Banksy's girl with a red balloon graffiti, once to be found in Clink Street, frames this every night story of what passes for life in inner-city and multicultural London.
Che Walker's new play, written in the Globe garret during waits for his cue in last year's production of Othello, animates the many lives to be found within a small segment of urban reality as found outside a tube station in a less salubrious part of town.
From Jesus saves squad ex heroin addict Beth (Golda Rosheuvel) via the Scottish philosophising hot dog seller /illegal trader (John Stahl) to Violet the glamorous brothel keeper (excellent Jo Martin) and Marcus the book-loving bouncer (Mo Sesay) we are back among the 'rude mechanicals'. Seeing a new play at the Globe reminds us of how it must have been for Shakespeare's audience, hearing clever lines for the first time. The dialogue is snappy and sharp, with every kind of rap and hip-hop. Language is echoed by movement and the younger black actors have a sure way with their loping and strutting walks.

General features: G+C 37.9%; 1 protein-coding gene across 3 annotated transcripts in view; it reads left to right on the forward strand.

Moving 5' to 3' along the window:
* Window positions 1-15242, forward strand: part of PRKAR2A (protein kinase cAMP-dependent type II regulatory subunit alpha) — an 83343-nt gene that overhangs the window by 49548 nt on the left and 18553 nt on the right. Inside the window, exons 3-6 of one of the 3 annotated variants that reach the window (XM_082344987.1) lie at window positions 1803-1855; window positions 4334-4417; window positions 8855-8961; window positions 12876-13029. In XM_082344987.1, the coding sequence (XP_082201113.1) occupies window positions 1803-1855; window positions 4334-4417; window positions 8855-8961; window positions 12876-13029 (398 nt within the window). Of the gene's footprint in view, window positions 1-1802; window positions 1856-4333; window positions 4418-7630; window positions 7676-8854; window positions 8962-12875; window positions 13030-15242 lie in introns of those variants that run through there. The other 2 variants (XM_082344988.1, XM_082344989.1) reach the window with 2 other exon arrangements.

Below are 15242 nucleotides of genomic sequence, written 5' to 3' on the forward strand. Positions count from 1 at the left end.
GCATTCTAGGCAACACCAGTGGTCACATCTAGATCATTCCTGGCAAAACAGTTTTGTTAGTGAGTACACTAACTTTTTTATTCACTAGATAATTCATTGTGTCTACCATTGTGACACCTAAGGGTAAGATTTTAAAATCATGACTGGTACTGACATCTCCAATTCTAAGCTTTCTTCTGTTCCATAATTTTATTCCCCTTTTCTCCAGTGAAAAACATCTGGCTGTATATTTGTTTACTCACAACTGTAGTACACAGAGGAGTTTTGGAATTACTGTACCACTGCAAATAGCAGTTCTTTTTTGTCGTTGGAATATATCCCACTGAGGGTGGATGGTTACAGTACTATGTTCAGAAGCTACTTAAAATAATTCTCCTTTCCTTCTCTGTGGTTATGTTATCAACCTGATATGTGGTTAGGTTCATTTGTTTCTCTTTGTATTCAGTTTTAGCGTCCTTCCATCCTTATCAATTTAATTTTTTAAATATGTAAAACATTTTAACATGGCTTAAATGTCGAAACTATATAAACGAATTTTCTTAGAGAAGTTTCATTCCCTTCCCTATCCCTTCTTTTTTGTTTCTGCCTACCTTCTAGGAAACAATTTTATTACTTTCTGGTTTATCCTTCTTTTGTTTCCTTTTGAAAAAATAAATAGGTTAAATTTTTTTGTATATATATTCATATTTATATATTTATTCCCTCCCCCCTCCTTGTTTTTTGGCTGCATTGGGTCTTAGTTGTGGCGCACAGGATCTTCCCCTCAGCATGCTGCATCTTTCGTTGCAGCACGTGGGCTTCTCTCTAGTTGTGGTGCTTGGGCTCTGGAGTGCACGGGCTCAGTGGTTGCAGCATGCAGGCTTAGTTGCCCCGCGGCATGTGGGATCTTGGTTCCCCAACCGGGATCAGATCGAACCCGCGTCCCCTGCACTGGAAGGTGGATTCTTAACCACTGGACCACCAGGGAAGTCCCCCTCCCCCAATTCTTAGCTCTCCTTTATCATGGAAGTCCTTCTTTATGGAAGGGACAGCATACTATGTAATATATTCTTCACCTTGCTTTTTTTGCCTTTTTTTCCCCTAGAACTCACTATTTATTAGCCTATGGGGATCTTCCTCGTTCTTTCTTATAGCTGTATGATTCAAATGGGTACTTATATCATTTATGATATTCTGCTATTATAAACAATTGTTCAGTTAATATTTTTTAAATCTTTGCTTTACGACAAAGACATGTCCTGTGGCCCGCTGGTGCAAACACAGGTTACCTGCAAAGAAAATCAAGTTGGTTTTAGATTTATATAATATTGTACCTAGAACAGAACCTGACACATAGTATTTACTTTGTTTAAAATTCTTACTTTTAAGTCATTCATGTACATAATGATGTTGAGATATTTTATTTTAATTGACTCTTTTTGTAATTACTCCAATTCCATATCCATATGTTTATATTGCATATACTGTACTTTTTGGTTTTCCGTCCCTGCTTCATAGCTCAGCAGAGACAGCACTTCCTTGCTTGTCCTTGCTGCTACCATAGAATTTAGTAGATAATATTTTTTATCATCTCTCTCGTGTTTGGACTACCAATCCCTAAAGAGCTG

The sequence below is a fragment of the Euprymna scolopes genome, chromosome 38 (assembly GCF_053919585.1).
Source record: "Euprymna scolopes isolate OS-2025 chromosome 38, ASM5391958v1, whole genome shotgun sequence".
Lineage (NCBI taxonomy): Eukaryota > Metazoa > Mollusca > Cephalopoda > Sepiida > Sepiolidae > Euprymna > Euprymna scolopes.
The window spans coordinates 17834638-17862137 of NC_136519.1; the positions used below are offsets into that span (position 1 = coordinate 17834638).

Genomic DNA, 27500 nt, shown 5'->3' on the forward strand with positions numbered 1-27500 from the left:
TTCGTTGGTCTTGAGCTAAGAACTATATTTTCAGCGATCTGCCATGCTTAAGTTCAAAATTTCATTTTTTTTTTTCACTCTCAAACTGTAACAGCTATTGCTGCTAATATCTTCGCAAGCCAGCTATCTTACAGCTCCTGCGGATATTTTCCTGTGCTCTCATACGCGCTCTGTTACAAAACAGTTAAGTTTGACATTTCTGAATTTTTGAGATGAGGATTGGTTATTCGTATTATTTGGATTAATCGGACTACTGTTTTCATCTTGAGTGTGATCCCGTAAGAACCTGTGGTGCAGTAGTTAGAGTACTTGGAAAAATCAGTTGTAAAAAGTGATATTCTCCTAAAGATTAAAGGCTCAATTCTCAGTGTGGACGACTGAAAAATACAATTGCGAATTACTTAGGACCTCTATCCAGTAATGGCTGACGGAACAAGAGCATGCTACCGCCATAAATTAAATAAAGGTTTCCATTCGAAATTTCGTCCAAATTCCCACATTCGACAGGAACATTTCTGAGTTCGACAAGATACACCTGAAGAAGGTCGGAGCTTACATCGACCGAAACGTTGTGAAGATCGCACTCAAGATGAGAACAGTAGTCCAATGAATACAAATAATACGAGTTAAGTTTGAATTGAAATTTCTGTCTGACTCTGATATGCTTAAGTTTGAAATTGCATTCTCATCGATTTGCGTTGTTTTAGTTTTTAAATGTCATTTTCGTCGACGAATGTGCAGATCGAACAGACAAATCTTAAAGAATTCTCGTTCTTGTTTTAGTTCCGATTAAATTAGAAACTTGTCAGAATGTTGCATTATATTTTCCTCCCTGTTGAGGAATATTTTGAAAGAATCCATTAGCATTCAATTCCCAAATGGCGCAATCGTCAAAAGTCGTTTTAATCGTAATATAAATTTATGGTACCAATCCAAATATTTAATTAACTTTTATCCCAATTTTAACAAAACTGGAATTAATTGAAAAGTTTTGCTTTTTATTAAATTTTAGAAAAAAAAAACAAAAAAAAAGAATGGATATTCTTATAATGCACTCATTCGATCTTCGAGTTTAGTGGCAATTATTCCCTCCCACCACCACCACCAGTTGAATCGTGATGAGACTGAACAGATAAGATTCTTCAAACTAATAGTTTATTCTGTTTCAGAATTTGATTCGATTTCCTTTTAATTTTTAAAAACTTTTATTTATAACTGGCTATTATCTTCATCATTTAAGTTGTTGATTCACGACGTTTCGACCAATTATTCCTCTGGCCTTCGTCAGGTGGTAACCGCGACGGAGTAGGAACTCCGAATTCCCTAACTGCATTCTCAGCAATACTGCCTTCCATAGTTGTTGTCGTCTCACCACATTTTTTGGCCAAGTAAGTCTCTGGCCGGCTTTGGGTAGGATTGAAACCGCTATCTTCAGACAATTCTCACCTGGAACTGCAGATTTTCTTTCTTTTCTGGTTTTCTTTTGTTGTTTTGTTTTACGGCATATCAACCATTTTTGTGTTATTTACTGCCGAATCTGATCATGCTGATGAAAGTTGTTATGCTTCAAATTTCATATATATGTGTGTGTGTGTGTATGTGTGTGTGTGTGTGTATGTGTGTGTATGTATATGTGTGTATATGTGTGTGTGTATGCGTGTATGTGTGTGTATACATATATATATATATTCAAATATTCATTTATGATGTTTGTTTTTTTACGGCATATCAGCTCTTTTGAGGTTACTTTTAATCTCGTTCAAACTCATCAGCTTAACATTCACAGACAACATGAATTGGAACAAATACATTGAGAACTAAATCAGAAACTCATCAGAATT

Many worlds collide at the Fantasy Club but the undercurrent is the drug scene. There is great humour, for example stroppy Babydoll (Naana Agyei-Ampadu), Violet's 16-year-old daughter and some relationships come right in the end, but not before idealistic Miruits has been shot for crossing sharp suited Mr Big (Robert Gwilym). The history of the Somalis, Ethiopians and Afghans in particular is highlighted.
Below the bravado though lies great personal loneliness and tragedy, occasionally assuaged by some kind of fleeting relationship. In spite of the almost unrelenting desolation (not helped by the continuous rain on press night) the cast of 22 works well together and the final jolly jig ends with Babydoll releasing a red balloon into the night sky.
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